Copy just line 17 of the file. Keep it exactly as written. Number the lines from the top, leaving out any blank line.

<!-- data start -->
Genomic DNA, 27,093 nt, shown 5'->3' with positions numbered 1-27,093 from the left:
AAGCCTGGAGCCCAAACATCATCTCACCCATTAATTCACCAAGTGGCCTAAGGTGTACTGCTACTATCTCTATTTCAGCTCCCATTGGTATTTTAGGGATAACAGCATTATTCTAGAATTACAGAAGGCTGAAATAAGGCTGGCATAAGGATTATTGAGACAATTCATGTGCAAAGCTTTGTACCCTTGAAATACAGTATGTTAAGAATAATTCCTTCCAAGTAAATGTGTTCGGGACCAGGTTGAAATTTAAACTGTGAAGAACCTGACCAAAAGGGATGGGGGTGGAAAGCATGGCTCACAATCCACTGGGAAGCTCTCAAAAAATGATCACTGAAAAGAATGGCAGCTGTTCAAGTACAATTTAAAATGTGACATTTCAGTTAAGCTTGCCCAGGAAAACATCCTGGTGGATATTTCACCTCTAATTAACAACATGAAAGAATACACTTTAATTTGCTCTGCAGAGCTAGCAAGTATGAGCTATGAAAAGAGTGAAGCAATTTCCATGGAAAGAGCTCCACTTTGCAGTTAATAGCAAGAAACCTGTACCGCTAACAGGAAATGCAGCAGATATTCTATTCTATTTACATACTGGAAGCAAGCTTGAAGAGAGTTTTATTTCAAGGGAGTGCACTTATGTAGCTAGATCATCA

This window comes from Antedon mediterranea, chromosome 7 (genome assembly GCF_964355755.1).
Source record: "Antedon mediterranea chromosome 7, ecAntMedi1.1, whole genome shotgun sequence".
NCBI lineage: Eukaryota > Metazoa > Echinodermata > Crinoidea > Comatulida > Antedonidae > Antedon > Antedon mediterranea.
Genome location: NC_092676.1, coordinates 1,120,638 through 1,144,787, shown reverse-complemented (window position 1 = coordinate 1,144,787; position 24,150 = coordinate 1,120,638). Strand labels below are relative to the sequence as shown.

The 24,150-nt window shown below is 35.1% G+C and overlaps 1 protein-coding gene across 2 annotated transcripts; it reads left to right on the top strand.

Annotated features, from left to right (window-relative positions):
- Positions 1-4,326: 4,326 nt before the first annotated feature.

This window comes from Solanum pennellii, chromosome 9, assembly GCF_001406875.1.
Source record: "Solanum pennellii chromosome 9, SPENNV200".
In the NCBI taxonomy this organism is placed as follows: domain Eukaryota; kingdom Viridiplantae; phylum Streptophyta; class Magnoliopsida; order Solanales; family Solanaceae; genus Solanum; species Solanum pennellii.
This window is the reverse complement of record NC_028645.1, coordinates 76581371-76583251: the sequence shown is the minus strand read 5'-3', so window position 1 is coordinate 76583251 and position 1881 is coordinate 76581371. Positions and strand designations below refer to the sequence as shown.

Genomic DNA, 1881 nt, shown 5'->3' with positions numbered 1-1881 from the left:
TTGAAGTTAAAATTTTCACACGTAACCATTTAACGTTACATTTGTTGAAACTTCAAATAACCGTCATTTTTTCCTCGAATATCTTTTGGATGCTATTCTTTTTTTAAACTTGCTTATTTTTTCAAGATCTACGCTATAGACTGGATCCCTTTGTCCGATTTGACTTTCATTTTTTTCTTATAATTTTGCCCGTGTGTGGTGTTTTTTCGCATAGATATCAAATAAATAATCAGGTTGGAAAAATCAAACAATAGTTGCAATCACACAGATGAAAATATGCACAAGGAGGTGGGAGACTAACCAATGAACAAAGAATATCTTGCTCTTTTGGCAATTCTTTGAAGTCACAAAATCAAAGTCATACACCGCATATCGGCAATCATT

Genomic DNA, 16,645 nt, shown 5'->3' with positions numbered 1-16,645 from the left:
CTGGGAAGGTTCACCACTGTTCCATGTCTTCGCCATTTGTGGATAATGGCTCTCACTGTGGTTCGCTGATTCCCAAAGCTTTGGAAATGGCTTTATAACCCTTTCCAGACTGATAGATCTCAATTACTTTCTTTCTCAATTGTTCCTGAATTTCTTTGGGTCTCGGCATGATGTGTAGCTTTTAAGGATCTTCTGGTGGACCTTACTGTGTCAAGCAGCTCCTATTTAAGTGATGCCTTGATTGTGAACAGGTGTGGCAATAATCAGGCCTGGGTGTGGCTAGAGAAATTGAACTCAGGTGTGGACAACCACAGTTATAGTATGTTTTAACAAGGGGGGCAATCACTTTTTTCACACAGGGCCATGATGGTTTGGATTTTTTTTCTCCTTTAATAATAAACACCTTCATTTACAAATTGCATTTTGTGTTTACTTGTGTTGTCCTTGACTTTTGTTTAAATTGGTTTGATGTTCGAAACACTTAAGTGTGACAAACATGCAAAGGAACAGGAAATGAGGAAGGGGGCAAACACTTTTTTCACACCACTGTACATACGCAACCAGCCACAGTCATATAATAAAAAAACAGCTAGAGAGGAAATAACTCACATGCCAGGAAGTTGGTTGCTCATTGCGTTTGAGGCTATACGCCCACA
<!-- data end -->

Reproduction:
CTGGGAAGGTTCACCACTGTTCCATGTCTTCGCCATTTGTGGATAATGGCTCTCACTGTGGTTCGCTGATTCCCAAAGCTTTGGAAATGGCTTTATAACCCTTTCCAGACTGATAGATCTCAATTACTTTCTTTCTCAATTGTTCCTGAATTTCTTTGGGTCTCGGCATGATGTGTAGCTTTTAAGGATCTTCTGGTGGACCTTACTGTGTCAAGCAGCTCCTATTTAAGTGATGCCTTGATTGTGAACAGGTGTGGCAATAATCAGGCCTGGGTGTGGCTAGAGAAATTGAACTCAGGTGTGGACAACCACAGTTATAGTATGTTTTAACAAGGGGGGCAATCACTTTTTTCACACAGGGCCATGATGGTTTGGATTTTTTTTCTCCTTTAATAATAAACACCTTCATTTACAAATTGCATTTTGTGTTTACTTGTGTTGTCCTTGACTTTTGTTTAAATTGGTTTGATGTTCGAAACACTTAAGTGTGACAAACATGCAAAGGAACAGGAAATGAGGAAGGGGGCAAACACTTTTTTCACACCACTGTACATACGCAACCAGCCACAGTCATATAATAAAAAAACAGCTAGAGAGGAAATAACTCACATGCCAGGAAGTTGGTTGCTCATTGCGTTTGAGGCTATACGCCCACA